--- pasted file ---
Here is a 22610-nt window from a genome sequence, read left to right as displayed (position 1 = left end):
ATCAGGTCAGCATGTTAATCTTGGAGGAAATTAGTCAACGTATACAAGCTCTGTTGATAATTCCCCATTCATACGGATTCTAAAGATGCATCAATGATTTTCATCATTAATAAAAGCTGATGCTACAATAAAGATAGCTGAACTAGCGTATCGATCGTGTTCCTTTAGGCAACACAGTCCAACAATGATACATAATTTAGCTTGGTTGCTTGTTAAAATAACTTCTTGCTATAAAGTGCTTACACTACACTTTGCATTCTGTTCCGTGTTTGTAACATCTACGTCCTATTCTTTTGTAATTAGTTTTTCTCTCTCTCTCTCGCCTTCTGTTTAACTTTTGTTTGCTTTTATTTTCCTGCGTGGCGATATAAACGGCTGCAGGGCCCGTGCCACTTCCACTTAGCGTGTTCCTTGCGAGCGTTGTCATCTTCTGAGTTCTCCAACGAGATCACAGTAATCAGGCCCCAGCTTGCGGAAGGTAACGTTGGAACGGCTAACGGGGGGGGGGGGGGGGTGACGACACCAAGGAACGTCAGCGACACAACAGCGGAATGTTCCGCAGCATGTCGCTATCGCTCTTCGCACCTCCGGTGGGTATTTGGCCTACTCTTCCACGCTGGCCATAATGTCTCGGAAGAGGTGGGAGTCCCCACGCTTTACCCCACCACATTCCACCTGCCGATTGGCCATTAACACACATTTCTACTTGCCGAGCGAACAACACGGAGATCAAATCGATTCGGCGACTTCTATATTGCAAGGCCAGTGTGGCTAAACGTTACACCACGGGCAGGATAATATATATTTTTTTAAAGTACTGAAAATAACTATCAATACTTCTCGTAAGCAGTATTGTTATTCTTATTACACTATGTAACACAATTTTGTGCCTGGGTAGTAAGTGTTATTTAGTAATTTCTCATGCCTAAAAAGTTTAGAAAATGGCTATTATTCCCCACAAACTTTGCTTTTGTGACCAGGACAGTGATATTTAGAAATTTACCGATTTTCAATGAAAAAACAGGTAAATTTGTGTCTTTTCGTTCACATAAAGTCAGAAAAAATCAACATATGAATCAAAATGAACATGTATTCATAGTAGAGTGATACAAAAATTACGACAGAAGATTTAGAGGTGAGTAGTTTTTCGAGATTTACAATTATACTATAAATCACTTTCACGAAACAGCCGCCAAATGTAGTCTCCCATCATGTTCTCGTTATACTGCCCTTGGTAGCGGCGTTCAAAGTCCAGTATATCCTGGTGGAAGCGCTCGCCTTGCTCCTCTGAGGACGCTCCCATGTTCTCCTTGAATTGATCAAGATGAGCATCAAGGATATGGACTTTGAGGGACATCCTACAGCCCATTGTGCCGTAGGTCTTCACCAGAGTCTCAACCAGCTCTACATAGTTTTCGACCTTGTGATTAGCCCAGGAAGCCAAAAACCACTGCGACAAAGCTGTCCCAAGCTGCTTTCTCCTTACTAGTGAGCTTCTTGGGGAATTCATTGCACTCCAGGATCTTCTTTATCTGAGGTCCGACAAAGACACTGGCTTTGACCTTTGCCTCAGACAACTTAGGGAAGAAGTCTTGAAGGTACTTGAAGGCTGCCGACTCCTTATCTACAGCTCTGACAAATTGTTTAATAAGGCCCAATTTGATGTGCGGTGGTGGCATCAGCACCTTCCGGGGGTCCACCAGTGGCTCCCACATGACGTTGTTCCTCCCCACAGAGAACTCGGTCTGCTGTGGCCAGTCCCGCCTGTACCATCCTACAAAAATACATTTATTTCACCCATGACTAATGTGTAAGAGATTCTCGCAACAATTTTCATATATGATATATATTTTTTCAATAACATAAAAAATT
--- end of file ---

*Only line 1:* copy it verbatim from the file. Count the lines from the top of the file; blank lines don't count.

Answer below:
Here is a 22610-nt window from a genome sequence, read left to right as displayed (position 1 = left end):